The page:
Reports say that abandoned wheelchairs and crutches are propped up against the walls in the entry hall, left there for good by believers who say she healed them when no medicine could.
Our Lady of Beshwat, a Christian shrine in eastern Lebanon, has become a popular tourist attraction in the multi-confessional Mediterranean country which plans to boost religious tourism after a bumper tourist season in 2009.
Nada Sardouk, director general of Lebanon's tourism ministry, stresses the "human and economic importance of boosting religious tourism".
Monasteries, churches and mausoleums abound in Lebanon, which remains a Christian stronghold in the largely Muslim Arab world, although Muslims form the majority of the population of some four million.
The tourism ministry plans to release a film about Lebanon's many religious sites and a book on 20 roads leading to both Christian and Muslim holy sites.
The book, named "The Paths of Faith", is to be released at the end of September.
"Tourism in the Bekaa used to end at Baalbeck," the ancient Roman ruins in the eastern Bekaa Valley, said Marie Kayrouz, who runs a small but tidy souvenir shop outside the Our Lady of Beshwat shrine.
Our Lady of Beshwat has undoubtedly helped boost the number of visitors to Keyrouz's little shop: the shrine became a popular pilgrimage destination after several testimonies of "miraculous healing" surfaced in 2004.
"She has healed Christians and Muslims and her miracles restored life to the region," Kayrouz said. "Today, tourists and pilgrims come by the hundreds. We work all year."
Marie and her husband Yaacoub say Our Lady of Beshwat has brought luck: the state finally began paving the roads of their village of 500 residents and setting up streetlights.
"Without her, we would have had nothing," said Yaacoub, who runs a restaurant near the shrine.
But Lebanon's holy sites are not limited to shrines: the country is home to the town of Qana, where Jesus in the Bible turned water into wine.
Lebanon is also home to the hilltop where Jesus and Mary once stood, located in the southern town of Maghdush.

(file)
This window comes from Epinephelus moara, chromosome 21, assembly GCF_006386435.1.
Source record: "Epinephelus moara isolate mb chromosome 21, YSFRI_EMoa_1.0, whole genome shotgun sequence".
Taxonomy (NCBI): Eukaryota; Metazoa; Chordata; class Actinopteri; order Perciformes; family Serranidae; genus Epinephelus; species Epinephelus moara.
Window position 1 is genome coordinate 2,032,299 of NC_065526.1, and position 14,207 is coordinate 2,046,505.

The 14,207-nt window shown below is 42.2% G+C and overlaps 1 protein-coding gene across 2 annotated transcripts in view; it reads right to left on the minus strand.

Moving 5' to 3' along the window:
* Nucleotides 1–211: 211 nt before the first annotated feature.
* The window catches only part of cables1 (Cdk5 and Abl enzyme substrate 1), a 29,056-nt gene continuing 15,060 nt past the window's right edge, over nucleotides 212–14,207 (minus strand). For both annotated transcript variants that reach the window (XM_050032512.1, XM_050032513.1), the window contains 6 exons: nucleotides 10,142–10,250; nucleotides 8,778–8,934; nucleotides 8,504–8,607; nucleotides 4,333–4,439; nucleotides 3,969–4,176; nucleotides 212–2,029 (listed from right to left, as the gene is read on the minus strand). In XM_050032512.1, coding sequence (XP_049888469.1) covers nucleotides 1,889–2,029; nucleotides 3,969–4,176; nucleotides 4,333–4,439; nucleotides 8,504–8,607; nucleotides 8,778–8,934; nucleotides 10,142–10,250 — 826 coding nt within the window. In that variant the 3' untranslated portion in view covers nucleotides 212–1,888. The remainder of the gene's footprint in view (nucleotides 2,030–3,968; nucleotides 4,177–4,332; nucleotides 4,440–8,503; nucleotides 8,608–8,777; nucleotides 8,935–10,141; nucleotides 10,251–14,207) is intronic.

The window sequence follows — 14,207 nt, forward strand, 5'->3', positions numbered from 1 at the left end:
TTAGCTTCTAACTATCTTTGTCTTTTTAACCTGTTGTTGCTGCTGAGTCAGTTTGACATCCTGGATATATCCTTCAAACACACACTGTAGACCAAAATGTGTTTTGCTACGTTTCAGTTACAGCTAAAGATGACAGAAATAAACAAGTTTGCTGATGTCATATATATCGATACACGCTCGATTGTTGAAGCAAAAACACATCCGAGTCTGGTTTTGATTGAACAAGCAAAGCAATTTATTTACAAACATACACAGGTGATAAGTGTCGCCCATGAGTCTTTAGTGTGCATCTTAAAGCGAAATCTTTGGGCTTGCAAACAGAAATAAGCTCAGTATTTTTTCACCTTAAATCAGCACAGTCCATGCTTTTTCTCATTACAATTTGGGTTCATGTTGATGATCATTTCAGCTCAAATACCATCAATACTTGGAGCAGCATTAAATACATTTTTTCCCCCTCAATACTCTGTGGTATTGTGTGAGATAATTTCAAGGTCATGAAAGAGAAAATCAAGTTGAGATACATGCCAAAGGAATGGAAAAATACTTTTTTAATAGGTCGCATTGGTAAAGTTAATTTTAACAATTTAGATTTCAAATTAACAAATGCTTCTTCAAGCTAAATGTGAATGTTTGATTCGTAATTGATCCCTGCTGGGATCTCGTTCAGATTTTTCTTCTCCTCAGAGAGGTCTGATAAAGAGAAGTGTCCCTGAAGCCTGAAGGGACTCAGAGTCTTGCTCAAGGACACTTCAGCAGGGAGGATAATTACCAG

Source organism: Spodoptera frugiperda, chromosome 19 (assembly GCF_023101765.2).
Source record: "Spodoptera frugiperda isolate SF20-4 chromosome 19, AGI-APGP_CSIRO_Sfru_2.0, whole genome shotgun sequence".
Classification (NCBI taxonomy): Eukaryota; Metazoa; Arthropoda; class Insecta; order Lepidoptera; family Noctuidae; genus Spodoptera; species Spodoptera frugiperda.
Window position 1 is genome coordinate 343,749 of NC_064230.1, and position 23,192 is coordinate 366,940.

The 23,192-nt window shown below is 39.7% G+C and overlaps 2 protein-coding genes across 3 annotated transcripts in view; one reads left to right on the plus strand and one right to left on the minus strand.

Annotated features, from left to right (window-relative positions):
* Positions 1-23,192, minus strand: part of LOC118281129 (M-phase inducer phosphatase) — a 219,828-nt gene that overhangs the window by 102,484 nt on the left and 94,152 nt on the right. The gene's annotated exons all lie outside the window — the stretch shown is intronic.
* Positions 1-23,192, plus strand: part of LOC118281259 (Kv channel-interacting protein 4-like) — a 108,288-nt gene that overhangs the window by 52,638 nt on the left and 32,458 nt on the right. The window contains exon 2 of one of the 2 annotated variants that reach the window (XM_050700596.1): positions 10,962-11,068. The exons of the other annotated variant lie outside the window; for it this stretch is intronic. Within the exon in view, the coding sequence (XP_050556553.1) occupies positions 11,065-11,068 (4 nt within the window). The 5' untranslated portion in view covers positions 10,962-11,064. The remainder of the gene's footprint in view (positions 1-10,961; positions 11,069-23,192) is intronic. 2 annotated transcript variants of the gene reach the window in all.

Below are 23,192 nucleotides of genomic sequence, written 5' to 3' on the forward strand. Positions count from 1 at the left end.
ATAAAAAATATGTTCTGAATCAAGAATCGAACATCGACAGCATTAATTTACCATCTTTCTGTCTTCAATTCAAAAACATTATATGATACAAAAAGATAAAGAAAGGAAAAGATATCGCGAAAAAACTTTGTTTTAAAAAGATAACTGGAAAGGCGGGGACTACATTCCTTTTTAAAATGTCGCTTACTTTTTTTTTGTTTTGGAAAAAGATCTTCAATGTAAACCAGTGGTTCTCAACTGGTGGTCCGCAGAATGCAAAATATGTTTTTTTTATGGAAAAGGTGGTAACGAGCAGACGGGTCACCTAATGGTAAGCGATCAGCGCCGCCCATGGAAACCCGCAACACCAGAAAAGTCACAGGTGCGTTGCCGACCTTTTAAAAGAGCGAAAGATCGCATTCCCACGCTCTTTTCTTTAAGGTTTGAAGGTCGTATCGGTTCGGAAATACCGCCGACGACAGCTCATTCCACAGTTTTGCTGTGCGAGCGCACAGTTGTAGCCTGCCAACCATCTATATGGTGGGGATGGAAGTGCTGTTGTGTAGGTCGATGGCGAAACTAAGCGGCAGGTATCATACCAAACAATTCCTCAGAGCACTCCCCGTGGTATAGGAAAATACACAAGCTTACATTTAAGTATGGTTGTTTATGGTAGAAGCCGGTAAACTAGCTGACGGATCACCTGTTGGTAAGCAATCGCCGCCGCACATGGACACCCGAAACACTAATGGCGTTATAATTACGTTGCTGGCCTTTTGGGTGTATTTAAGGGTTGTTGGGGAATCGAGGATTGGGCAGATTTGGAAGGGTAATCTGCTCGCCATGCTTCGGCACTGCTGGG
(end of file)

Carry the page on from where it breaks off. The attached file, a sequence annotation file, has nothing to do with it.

But it is the northern Qadisha Valley, also known as "Wadi Qanubin", which attracts the largest number of visitors a year.
The valley was named a UNESCO world heritage site in 1998 and remains "a very important historical centre for eastern Christians", according to Monsignor Samir Mazloum, a Maronite priest who makes pastoral visits to Europe.
The valley's caves were a sanctuary for the first Christian Maronite refugees fleeing persecution in Syria in the fifth century, and the monasteries were carved straight into the mountain and are barely visible from a distance.
"Even visitors from the Gulf come here," said Mary, a souvenir saleswoman in the valley. "They like the local produce and can find wine made in the convent, and there are also several restaurants."
Plans to build a hotel at the entrance are also underway, according to Ferz Tawk, who is in charge of the housing project. "This will allow backpackers to stay several days," he explained.
"We also encourage villagers to consider starting cottage-like hotels," Sardouk said.
But popular tourism destinations are not limited to Christian shrines: there are also several Muslim sites, including historic Shiite monuments.
Iranian and Lebanese pilgrims flock to the Khawla bint al-Hussein mausoleum in the eastern city of Baalbek, named after the daughter of a highly revered Shiite Imam.
"Religions should not be a wound, but a blessing," Sardouk says of her country, which has been plagued by sporadic sectarian fighting for decades.